Pandemic casts long shadow over Biden’s State of the Union
President Biden’s State of the Union address on Tuesday risks becoming an illustration of the divisions over the COVID-19 pandemic after nearly two full years of restrictions.
Outside the Capitol where Biden will speak, law enforcement is preparing for the possibility of disruptive trucker convoys arriving in Washington after truckers shut down part of Canada’s capital for weeks to protest COVID-19 mandates.
The trucker protest has become a cause célèbre for conservatives opposed to coronavirus restrictions, with many openly cheering and supporting the Ottawa demonstration.
And inside, at least for now, the plan is for lawmakers to wear masks and stay spaced apart, with no invited guests watching from the gallery, signs that the pandemic still looms large despite the recent efforts among even blue state governors to lift mask mandates.
The speech comes just days after the Centers for Disease Control and Prevention significantly eased its mask recommendations for most of the country as the omicron-driven wave of COVID-19 subsides.
Under the new recommendations, which put more emphasis on hospitalization rates than case numbers, the District of Columbia now qualifies as having a “low” community level of COVID-19 where “people may choose to mask at any time” rather than being urged to do so.
Speaker Nancy Pelosi (D-Calif.) appeared to suggest at an event in San Francisco on Thursday, a day before the CDC issued its new guidance, that the State of the Union protocols might be more “relaxed.”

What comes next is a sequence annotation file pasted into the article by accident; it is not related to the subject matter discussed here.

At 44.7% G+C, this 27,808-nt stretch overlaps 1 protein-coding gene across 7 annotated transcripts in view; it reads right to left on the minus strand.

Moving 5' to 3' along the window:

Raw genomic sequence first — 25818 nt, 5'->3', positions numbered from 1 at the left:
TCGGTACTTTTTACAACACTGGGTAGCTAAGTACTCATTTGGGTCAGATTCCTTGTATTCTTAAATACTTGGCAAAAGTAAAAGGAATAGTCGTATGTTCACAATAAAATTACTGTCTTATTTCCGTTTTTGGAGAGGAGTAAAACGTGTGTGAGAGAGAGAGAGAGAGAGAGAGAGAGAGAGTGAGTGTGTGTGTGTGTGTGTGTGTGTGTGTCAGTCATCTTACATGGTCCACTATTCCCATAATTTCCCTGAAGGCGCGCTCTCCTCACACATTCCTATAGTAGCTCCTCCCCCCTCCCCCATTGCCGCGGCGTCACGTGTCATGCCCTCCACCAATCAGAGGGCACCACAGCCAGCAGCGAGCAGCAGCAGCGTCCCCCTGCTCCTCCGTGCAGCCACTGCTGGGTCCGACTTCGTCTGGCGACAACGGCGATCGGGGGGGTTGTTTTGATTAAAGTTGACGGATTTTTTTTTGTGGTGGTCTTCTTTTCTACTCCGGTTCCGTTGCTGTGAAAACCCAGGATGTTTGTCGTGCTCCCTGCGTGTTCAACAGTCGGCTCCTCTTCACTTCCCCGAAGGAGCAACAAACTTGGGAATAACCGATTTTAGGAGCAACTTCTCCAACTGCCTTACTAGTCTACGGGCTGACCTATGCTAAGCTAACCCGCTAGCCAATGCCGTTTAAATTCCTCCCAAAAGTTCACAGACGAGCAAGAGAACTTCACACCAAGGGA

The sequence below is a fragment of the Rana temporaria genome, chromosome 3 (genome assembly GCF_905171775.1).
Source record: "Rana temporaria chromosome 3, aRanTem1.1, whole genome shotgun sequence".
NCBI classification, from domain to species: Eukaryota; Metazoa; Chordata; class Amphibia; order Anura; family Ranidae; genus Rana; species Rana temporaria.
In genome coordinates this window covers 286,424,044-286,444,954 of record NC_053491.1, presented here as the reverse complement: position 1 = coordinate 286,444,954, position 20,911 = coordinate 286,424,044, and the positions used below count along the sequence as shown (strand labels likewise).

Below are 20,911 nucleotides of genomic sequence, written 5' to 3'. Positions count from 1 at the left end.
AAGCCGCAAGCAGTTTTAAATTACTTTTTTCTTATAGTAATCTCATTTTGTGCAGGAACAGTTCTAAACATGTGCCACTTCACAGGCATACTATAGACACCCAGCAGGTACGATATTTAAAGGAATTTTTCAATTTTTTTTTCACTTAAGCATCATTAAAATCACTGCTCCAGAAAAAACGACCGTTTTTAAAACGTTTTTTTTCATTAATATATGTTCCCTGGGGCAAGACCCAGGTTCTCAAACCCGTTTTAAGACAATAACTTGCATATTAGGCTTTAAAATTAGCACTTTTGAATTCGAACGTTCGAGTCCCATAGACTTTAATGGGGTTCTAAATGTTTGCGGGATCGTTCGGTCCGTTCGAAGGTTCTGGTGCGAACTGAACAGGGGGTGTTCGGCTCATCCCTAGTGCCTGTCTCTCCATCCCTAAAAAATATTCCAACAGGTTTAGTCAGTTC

“We have the State of the Union address by the president, which we’re very excited about. And hopefully, we’ll be able to do it in a more relaxed COVID way, but we don’t know. We’ll just hear from the Capitol physician about that,” Pelosi said.
But Capitol officials are currently planning numerous strict health protocols for the State of the Union.
Everyone in the House chamber will have to present a negative COVID-19 test taken a day ahead of time and wear a KN95 or N95 mask. Vaccinations are “strongly recommended,” but not required.
An advisory from the House sergeant-at-arms warned that “failure to follow guidelines or removal of the mask in the House chamber will result in the attendee’s removal from the event and/or fines.”
But the threat of fines hasn’t deterred several House Republicans from refusing to wear masks during the pandemic. And it’s possible those Republicans will still show up for Biden’s speech.
Georgia Republican Reps. Marjorie Taylor Greene and Andrew Clyde have both racked up tens of thousands of dollars’ worth of fines — which start at $500 for the first offense and rise to $2,500 for subsequent offenses — for repeatedly defying the House chamber’s mask requirement in the past year.
House Democrats enacted the fines last year to enforce the requirement after many were infuriated by several Republicans who declined to wear masks while lawmakers were crowded in a secure room during the Jan. 6, 2021 attack on the Capitol.
Clyde has been fined at least $68,000 as of mid-January, according to the House Ethics Committee.